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Alternative Names Pneumonia - viral; "Walking pneumonia" - viral Prevention Wash your hands often, especially after blowing your nose, going to the bathroom, diapering a baby, and before eating or preparing foods. Don't smoke. Tobacco damages your lungs' ability to ward off infection. Vaccines may help prevent pneumonia in children, the elderly, and people with diabetes, asthma, emphysema , HIV, cancer, or other chronic conditions. A drug called palivizumab (Synagis) is given to some children under 24 months old to prevent pneumonia caused by respiratory syncytial virus. Flu vaccine prevents pneumonia and other problems caused by the influenza virus. It must be given each year to protect against new virus strains. If your immune system is weak, stay away from crowds. Ask visitors who have a cold to wear a mask. References Mandell LA, Wunderink RG, Anzueto A, et al. Infectious Diseases Society of America/American Thoracic Society consensus guidelines on the management of community-acquired pneum...
There is a lot of buzz every year about "The Flu Shot." The debate rages every fall, "should I or should I not get the vaccine?" There are more opinions than you could shake a stick at, but I would like to focus on just a couple of the ones I hear all the time, and talk about the risks and benefits of the vaccines to those of us with RA, or if you are caretaker of someone with RA.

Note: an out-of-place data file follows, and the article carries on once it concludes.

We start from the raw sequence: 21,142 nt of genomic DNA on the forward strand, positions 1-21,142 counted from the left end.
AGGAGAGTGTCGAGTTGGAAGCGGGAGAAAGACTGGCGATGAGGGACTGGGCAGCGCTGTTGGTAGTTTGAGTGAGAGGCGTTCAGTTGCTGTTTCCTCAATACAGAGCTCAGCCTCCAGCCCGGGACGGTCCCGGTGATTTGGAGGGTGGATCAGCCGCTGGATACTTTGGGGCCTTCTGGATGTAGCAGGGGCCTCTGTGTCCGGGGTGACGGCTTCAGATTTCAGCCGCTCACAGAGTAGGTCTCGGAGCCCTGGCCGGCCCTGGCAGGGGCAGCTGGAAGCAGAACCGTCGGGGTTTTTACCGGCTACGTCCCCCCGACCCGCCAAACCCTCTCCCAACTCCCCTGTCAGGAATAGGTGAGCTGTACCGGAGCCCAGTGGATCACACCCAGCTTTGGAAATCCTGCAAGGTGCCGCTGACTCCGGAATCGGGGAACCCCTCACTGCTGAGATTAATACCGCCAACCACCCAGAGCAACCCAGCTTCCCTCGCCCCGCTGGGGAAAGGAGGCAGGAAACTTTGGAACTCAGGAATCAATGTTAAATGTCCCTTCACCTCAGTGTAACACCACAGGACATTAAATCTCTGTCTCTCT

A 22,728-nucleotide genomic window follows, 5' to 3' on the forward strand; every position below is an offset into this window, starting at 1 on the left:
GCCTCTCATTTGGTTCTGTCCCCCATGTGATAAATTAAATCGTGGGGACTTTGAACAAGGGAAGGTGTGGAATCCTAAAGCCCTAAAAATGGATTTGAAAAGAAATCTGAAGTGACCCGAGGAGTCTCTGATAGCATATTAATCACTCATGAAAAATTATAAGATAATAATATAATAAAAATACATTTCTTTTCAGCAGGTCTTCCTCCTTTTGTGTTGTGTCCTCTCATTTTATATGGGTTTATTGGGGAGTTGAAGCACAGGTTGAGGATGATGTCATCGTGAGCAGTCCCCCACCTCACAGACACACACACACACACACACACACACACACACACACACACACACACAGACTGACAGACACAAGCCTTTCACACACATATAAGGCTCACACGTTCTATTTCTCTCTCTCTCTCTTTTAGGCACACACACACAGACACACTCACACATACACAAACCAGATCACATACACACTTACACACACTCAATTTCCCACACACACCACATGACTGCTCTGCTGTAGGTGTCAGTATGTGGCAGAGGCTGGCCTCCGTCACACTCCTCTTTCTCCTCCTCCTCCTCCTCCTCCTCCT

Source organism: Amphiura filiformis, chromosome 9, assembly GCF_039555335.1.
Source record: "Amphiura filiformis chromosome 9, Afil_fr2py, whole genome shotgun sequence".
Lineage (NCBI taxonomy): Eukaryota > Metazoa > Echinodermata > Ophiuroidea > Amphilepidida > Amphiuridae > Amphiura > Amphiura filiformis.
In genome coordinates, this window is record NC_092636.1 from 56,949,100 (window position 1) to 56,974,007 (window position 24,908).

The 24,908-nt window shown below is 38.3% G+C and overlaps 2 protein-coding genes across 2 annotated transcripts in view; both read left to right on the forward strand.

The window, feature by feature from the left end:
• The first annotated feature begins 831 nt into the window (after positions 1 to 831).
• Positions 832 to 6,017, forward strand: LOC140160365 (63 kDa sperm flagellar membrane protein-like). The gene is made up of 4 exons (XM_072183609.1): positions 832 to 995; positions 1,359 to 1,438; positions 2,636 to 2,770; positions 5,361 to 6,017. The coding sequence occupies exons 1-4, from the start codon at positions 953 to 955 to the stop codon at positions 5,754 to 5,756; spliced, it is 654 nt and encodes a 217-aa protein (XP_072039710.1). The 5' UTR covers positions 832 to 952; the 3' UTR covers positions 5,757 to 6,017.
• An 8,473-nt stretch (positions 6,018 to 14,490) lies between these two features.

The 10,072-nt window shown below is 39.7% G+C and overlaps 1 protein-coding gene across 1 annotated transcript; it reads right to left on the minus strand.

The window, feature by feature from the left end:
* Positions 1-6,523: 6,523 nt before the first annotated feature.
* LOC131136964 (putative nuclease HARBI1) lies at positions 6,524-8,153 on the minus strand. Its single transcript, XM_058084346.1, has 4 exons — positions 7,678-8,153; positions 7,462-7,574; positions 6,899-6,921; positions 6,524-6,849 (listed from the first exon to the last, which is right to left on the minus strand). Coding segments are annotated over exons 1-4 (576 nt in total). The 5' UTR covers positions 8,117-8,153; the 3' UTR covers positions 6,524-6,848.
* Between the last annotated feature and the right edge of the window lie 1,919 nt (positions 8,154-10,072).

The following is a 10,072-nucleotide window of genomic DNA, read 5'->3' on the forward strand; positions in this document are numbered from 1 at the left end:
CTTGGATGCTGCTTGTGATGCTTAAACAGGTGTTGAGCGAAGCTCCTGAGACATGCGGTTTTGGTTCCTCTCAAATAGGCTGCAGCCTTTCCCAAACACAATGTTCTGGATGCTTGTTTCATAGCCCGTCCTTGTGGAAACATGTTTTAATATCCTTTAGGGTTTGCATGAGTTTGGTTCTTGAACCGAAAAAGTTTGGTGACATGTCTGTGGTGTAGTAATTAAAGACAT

Fist lets look at some seldom heard facts about influenza, or The FLU.
The 1918 flu pandemic killed between 50-100 MILLION people worldwide. It is now considered the greatest medical holocaust in history, killing more people than the black plague did.
The reason for the 1918 and every pandemic flu event since is simple. Humans travel worldwide every day, flying country to country and mingling with others. It is estimated a virus could circle the globe causing infection worldwide within 72 hours.
There have been five pandemic episodes of flu in the last century 1918, 1957, 1968, 1977...
Medications Dozens of antibiotics are available for treating pneumonia, but selecting the best drug is sometimes difficult. Patients with pneumonia need an antibiotic that is effective against the organism causing the disease. When the organism is unknown, "empiric therapy" is given, meaning the doctor chooses which antibiotic is likely to work based on factors such as the patient's age, health, and severity of the illness. In determining the appropriate antibiotic, the physician must first answer a number of questions: How severe is the pneumonia? Mild-to-moderate cases can be treated at home with oral antibiotics. Severe pneumonia usually needs intravenous antibiotics administered in the hospital. If the organism causing the pneumonia is not known, was the disorder community- or hospital-acquired? Different organisms are usually involved in each setting, and the physician can use this information to guess the most likely organism causing the pneumonia. If the organism is known, is it typ...
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